Apart from Love contains two threads, volume I and II of Still Life with Memories, woven together (along with two new chapters) around the same events in 1980, when Ben returns to meet his father, Lenny, and his new wife, Anita. It is then that he discovers a family secret.
My Own Voice (volume I of Still Life with Memories): Ten years ago, when she was seventeen, Anita started an affair with Lenny, in spite of knowing that he was a married man. Now married to him and carrying his child, she finds herself condemned to compete with Natasha's shadow, the memory of her brilliance back in her prime, before she succumbed to early-onset Alzheimer's. Despite Anita's lack of education, her rough slang, and what happened to her in the past, Lenny tries to transform her. He wants her to become Natasha. Faced with his compelling wish, and the way he writes her as a character in his book, how can Anita find a voice of her own? And when his estranged son, Ben, comes back and lives in the same small apartment, can she keep the balance between the two men, whose desire for her is marred by guilt and blame?
The White Piano (volume II of Still Life with Memories): Coming back to his childhood home after years of absence, Ben is unprepared for the secret, which is now revealed to him: his mother, Natasha, who used to be a brilliant pianist, is losing herself to early-onset Alzheimer's, which turns the way her mind works into a riddle. His father has remarried, and his new wife, Anita, looks remarkably similar to Natasha, only much younger. In this state of being isolated, being apart from love, how will Ben react when it is so tempting to resort to blame and guilt? "In our family, forgiveness is something you pray for, something you yearn to receive—but so seldom do you give it to others." What emerges in this family is a struggle, a desperate, daring struggle to find a path out of conflicts, out of isolation, from guilt to forgiveness.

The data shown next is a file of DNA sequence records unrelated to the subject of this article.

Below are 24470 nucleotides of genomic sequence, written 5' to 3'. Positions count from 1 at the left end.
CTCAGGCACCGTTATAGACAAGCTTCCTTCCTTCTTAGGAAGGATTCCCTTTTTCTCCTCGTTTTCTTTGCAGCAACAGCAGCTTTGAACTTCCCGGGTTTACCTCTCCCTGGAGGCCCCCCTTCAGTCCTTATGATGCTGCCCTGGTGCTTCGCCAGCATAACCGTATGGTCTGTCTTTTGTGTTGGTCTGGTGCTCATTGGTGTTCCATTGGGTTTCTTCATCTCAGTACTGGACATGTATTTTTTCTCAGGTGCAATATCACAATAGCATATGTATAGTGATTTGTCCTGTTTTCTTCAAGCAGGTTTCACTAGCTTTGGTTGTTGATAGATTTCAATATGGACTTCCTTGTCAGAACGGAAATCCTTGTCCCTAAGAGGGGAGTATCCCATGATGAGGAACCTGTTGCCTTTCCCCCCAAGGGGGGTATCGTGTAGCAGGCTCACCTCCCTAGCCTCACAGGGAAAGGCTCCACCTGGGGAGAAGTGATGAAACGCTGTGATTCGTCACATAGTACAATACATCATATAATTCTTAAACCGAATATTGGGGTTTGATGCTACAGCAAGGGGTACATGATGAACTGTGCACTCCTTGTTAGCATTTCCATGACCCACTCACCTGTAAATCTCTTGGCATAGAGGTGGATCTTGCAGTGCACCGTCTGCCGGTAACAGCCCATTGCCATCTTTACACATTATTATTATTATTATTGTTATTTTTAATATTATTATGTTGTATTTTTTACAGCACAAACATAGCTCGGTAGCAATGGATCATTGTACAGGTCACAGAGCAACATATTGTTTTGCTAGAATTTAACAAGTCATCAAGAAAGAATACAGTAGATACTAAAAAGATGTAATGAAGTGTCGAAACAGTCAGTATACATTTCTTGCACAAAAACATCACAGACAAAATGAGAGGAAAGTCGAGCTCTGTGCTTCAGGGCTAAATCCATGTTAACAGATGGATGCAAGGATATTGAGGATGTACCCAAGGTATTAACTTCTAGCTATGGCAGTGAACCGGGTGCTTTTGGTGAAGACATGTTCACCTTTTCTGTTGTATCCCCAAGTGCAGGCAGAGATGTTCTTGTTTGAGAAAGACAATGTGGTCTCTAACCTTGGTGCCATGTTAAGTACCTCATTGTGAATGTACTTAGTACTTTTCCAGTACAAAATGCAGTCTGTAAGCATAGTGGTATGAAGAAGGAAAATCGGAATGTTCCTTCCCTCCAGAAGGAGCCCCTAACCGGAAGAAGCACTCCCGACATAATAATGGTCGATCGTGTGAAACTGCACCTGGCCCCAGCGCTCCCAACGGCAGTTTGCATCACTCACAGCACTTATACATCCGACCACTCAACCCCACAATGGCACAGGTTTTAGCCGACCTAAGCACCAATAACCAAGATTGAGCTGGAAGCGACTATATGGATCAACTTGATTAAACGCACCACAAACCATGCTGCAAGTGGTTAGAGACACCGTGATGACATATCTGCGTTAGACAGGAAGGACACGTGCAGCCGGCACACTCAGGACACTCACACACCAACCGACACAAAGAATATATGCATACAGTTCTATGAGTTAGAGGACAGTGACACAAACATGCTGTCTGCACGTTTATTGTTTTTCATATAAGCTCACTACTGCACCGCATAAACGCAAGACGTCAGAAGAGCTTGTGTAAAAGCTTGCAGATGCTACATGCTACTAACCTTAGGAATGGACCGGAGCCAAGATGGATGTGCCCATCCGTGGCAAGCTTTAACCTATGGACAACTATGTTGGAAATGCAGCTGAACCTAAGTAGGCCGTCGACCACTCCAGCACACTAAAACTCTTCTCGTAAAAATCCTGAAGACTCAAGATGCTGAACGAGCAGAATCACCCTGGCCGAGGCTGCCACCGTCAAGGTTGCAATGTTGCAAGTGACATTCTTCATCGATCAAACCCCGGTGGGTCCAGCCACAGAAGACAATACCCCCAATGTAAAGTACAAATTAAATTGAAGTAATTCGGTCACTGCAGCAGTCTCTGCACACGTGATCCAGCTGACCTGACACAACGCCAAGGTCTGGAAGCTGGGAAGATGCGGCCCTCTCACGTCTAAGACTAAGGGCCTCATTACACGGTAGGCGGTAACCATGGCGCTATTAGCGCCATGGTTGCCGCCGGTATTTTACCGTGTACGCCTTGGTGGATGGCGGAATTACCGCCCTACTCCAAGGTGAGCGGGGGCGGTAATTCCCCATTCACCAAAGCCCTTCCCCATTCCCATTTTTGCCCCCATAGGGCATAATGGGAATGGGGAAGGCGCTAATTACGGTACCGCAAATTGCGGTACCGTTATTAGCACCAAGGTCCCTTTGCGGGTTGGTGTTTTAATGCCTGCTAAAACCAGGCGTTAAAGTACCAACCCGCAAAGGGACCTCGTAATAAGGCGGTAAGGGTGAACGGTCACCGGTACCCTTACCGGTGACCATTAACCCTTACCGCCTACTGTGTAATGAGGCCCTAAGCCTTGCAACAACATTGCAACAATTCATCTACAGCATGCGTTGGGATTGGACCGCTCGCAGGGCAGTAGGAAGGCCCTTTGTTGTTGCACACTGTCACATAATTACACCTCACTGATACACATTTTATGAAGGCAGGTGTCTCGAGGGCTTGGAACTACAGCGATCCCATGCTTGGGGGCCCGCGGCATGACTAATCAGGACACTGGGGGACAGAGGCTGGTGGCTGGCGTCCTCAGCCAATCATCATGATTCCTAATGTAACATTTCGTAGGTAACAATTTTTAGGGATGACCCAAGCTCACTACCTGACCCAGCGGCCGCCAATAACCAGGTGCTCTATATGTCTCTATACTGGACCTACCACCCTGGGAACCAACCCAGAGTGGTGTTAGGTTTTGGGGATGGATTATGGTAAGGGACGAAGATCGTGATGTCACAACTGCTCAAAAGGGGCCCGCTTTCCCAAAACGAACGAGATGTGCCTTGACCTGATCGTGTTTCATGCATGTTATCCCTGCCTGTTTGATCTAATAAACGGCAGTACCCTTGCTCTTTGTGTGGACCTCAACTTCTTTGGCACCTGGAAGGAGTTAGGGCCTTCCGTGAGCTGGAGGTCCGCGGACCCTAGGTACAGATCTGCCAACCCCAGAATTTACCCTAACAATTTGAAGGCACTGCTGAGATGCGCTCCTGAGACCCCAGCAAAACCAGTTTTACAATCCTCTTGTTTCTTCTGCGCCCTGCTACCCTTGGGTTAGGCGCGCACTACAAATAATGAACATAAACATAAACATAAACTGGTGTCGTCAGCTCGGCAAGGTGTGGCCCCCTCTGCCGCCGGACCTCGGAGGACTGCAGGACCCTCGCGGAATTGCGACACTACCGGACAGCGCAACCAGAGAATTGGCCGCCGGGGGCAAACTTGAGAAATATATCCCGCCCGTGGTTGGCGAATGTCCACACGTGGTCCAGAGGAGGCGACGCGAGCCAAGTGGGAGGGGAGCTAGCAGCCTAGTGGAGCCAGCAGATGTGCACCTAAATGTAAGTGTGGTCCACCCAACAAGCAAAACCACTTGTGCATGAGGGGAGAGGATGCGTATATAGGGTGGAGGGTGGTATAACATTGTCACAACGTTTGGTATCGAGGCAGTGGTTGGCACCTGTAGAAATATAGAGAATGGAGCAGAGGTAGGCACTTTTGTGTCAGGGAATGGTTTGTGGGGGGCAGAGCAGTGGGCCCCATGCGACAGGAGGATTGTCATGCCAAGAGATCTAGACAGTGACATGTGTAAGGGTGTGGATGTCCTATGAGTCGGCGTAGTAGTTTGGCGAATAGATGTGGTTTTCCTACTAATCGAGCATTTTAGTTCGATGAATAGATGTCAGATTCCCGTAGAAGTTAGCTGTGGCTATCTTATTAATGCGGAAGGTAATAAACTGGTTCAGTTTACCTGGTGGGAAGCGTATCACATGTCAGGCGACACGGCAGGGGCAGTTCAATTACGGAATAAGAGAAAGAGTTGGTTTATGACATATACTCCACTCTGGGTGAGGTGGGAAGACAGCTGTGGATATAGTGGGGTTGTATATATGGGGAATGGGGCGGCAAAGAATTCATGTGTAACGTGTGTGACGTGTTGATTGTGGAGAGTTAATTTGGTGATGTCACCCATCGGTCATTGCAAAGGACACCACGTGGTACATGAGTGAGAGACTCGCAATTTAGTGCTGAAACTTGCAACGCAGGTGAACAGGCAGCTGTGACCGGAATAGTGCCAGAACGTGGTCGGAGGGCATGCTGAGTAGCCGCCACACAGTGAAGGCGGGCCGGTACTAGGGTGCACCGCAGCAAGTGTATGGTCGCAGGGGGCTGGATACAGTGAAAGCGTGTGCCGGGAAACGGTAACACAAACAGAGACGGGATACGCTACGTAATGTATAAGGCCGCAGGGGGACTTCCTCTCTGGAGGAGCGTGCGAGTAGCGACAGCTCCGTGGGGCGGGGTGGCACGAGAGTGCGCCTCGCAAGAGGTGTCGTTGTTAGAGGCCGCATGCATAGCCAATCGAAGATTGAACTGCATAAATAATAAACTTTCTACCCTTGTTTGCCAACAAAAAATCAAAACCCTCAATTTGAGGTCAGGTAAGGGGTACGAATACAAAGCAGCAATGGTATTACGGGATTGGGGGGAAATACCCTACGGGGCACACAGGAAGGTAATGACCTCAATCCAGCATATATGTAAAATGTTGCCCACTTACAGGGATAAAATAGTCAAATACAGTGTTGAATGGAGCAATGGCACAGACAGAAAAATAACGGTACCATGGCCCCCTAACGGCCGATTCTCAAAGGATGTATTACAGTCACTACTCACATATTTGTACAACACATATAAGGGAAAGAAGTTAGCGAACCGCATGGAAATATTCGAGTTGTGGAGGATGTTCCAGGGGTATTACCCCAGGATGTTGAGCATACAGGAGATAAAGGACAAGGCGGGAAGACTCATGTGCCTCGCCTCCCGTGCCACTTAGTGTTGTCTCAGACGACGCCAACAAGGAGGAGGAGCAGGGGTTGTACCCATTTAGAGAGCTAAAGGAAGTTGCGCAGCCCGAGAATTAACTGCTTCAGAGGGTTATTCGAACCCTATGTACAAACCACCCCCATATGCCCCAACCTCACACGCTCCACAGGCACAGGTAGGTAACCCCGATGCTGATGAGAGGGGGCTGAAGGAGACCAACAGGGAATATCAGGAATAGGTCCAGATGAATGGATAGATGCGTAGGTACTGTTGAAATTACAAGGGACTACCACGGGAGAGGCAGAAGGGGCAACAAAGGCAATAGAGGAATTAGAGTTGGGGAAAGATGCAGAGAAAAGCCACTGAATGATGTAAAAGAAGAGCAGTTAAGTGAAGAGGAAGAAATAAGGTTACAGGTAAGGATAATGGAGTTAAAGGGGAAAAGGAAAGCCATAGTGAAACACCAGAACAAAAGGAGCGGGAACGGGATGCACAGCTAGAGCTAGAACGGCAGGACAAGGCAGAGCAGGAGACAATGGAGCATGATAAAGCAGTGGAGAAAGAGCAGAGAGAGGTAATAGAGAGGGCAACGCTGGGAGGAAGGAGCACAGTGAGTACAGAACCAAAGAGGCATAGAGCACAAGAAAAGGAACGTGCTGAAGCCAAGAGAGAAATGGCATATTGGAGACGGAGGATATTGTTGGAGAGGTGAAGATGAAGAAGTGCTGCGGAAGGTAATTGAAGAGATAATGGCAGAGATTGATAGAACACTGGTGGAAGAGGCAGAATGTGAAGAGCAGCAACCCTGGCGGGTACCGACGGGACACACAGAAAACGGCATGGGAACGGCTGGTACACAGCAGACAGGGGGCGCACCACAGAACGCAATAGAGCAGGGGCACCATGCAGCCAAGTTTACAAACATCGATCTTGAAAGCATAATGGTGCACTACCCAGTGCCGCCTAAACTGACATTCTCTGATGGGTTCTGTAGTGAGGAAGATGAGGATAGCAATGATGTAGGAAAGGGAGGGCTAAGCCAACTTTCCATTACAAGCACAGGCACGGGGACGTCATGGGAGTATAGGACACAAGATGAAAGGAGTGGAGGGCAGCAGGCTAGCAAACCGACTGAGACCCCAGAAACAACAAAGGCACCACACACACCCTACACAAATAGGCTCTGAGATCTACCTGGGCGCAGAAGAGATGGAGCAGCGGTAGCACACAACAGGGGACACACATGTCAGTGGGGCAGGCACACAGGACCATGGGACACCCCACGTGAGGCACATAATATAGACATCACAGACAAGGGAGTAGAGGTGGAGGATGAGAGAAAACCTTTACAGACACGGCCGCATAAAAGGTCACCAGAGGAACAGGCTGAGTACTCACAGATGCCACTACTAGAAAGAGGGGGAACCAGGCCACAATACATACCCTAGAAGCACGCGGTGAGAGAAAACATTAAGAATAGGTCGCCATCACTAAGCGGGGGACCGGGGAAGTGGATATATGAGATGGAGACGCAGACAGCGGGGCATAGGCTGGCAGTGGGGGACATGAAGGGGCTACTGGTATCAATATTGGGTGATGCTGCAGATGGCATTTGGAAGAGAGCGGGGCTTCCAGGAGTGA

©2012 Uvi Poznansky (P)2013 Uvi Poznansky
I already have, several times actually. This book is totally out of my usual genre (mysteries/thrillers) and probably falls most squarely in the literary fiction category, but I was completely blown away by its beauty and pathos. The quality of the writing is absolutely top notch, and when that is coupled with two supremely talented narrators, the combination is riveting.
I loved the current tense in which the vignettes were told, alternating between Anita and Ben, and the immediacy of the sensations one experiences when listening. The voices are so authentic, the dialog just perfect. I am so in awe of David Kudler's ability to interpret the written word. He is astoundingly good. And Heather Jane Hogan is equally as talented - her Southern accent was impeccable! I've become instant fans of both narrators.
That's really tough, because I loved Anita, Ben, Lenny, and the three aunts. But I guess if I was forced to choose, I'd pick Anita. She was so honest and real, no pretenses. She'd been through so much. My heart broke for her in many scenes.